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CES So Far: 4k TV Makes Its Mark as Smartphones Take Back Seat

by David Mercer | 1月 09, 2013

As hoped for in my comments last week, television has created much of the excitement so far at CES 2013. Things started off well when the first major press conference from LG spent very little time on smartphones, instead leading with OLED and Ultra-HD, and indeed also smart home in the form of smart appliances. LG announced three Ultra-HD screen sizes for 2013 launch: 55”, 65” and 84”, and confirmed that the 55” model would retail for less than $10,000.

Sharp joined the UHD party by announcing 60”, 70” and 85” models, and demonstrations at the company’s booth are very impressive. Perhaps most dramatic in terms of market impact could be Hisense, which has taken over the prominent location previously occupied by Microsoft. Hisense is demonstrating UHD in 50”, 58”, 65” and 84” screen sizes. The company told me that the 84” is effectively a custom-built model, but the sub 65” models are all scheduled for mass production in March and availability in the US in May. Most significantly prices are expected to be approximately only twice the 1080p equivalent. We will try to get further confirmation on the implications of this assertion, which could clearly have a dramatic impact on early UHD demand becauses prices would be far below any previous estimates.

Another indication of UHD pricing came from Toshiba, who told me that their 65” and 58” models would be priced at less than $100 per inch, although again the 84” was seen as very much a different story. Toshiba’s UHD native 4k video demonstrations were very impressive. I have to say I was less impressed by the Hisense demos, although these were also claimed to be native 4k.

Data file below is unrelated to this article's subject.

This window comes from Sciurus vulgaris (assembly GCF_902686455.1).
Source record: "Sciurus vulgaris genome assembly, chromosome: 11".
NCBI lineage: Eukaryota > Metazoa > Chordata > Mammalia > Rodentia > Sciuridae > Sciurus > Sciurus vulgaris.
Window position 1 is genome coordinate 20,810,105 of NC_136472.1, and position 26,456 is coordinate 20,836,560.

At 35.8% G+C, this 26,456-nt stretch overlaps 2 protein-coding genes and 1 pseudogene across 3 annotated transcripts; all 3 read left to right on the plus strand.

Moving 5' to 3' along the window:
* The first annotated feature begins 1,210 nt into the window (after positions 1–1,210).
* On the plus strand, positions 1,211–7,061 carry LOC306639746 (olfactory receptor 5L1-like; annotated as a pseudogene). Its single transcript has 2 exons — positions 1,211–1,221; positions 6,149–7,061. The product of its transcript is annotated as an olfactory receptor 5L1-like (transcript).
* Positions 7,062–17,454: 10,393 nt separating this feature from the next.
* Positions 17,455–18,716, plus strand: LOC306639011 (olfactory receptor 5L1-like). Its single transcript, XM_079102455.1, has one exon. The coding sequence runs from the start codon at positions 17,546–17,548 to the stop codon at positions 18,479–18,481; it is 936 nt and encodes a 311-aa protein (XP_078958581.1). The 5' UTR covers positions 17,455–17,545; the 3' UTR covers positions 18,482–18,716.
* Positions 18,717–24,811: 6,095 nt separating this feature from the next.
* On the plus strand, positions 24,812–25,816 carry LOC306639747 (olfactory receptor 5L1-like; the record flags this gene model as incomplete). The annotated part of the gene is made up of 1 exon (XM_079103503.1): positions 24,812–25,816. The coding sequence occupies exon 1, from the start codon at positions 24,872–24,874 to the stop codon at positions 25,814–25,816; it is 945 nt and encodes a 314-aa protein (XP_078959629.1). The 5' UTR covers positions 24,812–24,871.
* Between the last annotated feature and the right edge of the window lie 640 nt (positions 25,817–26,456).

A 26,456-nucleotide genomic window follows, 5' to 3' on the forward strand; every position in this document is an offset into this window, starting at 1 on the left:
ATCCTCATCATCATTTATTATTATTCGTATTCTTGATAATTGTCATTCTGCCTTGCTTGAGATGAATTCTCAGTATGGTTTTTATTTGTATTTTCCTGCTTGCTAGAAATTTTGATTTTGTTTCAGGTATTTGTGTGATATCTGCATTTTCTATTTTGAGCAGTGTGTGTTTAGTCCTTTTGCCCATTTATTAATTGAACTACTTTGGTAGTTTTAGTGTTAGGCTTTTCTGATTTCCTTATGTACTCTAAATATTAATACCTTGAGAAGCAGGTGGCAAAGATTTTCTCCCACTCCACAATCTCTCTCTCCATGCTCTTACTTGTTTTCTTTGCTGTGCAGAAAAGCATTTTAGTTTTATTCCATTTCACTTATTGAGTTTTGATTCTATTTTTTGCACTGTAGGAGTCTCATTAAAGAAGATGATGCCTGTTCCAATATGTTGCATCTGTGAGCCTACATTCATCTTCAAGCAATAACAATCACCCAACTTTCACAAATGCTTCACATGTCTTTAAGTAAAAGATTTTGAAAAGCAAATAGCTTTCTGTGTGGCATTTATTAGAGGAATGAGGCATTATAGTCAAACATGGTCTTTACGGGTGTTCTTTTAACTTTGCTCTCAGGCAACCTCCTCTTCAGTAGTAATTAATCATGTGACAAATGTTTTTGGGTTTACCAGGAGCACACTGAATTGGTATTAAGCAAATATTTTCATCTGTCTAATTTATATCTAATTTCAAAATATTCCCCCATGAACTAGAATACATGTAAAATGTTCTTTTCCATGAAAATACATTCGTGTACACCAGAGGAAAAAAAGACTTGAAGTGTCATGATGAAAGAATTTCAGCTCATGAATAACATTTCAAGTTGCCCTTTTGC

The biggest supporter of 4k is Sony, whose impressive stand has this as a strong theme across video creativity and TVs. Most stunning of all is Sony’s prototype 4k OLED, demonstrating that OLED technology will eventually embrace UHD, although at what cost? Nevertheless the 56” display confirmed what we always suspected: 4k really does have an impact at “smaller” screen sizes, in spite of claims from many who may have never seen it.

I did also take a demonstration of Samsung’s innovative dual view 3D OLED TV with quad-core processor, which allows two viewers to watch different programmes on the same TV. Not being a great 3D fan, this was nevertheless a very effective demonstration. The challenge is that the glasses are effectively selecting between different TV inputs, so the viewer would need to be using either multiple set-top boxes or boxes with multiple video outputs.

David Mercer

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